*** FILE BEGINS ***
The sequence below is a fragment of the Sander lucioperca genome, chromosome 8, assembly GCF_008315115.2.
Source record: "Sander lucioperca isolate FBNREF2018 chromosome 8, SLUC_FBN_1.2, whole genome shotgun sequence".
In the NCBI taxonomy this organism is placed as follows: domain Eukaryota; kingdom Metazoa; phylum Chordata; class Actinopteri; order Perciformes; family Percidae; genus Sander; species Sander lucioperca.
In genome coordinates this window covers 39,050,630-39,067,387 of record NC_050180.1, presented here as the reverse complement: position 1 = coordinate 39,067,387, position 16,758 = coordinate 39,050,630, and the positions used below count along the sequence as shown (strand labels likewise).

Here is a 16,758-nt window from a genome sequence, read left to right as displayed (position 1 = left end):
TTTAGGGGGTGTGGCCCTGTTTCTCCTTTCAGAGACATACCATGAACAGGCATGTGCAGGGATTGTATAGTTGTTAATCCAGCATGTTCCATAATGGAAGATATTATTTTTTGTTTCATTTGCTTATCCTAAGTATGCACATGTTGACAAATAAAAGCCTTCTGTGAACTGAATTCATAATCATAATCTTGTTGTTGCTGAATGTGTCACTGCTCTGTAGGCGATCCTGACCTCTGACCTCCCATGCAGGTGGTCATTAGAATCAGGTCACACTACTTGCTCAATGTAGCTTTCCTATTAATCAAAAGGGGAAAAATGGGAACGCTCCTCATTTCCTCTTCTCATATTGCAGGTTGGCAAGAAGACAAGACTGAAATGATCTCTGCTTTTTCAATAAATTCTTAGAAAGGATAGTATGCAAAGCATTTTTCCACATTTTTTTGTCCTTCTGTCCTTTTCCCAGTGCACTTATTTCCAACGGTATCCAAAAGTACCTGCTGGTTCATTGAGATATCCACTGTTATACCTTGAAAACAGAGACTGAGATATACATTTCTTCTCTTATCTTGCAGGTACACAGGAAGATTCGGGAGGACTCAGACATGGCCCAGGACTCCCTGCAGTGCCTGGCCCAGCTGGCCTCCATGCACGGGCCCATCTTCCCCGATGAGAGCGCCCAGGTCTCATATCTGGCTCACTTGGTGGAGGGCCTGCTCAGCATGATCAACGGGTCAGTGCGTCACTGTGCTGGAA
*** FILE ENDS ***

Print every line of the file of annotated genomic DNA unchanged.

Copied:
The sequence below is a fragment of the Sander lucioperca genome, chromosome 8, assembly GCF_008315115.2.
Source record: "Sander lucioperca isolate FBNREF2018 chromosome 8, SLUC_FBN_1.2, whole genome shotgun sequence".
In the NCBI taxonomy this organism is placed as follows: domain Eukaryota; kingdom Metazoa; phylum Chordata; class Actinopteri; order Perciformes; family Percidae; genus Sander; species Sander lucioperca.
In genome coordinates this window covers 39,050,630-39,067,387 of record NC_050180.1, presented here as the reverse complement: position 1 = coordinate 39,067,387, position 16,758 = coordinate 39,050,630, and the positions used below count along the sequence as shown (strand labels likewise).

Here is a 16,758-nt window from a genome sequence, read left to right as displayed (position 1 = left end):
TTTAGGGGGTGTGGCCCTGTTTCTCCTTTCAGAGACATACCATGAACAGGCATGTGCAGGGATTGTATAGTTGTTAATCCAGCATGTTCCATAATGGAAGATATTATTTTTTGTTTCATTTGCTTATCCTAAGTATGCACATGTTGACAAATAAAAGCCTTCTGTGAACTGAATTCATAATCATAATCTTGTTGTTGCTGAATGTGTCACTGCTCTGTAGGCGATCCTGACCTCTGACCTCCCATGCAGGTGGTCATTAGAATCAGGTCACACTACTTGCTCAATGTAGCTTTCCTATTAATCAAAAGGGGAAAAATGGGAACGCTCCTCATTTCCTCTTCTCATATTGCAGGTTGGCAAGAAGACAAGACTGAAATGATCTCTGCTTTTTCAATAAATTCTTAGAAAGGATAGTATGCAAAGCATTTTTCCACATTTTTTTGTCCTTCTGTCCTTTTCCCAGTGCACTTATTTCCAACGGTATCCAAAAGTACCTGCTGGTTCATTGAGATATCCACTGTTATACCTTGAAAACAGAGACTGAGATATACATTTCTTCTCTTATCTTGCAGGTACACAGGAAGATTCGGGAGGACTCAGACATGGCCCAGGACTCCCTGCAGTGCCTGGCCCAGCTGGCCTCCATGCACGGGCCCATCTTCCCCGATGAGAGCGCCCAGGTCTCATATCTGGCTCACTTGGTGGAGGGCCTGCTCAGCATGATCAACGGGTCAGTGCGTCACTGTGCTGGAA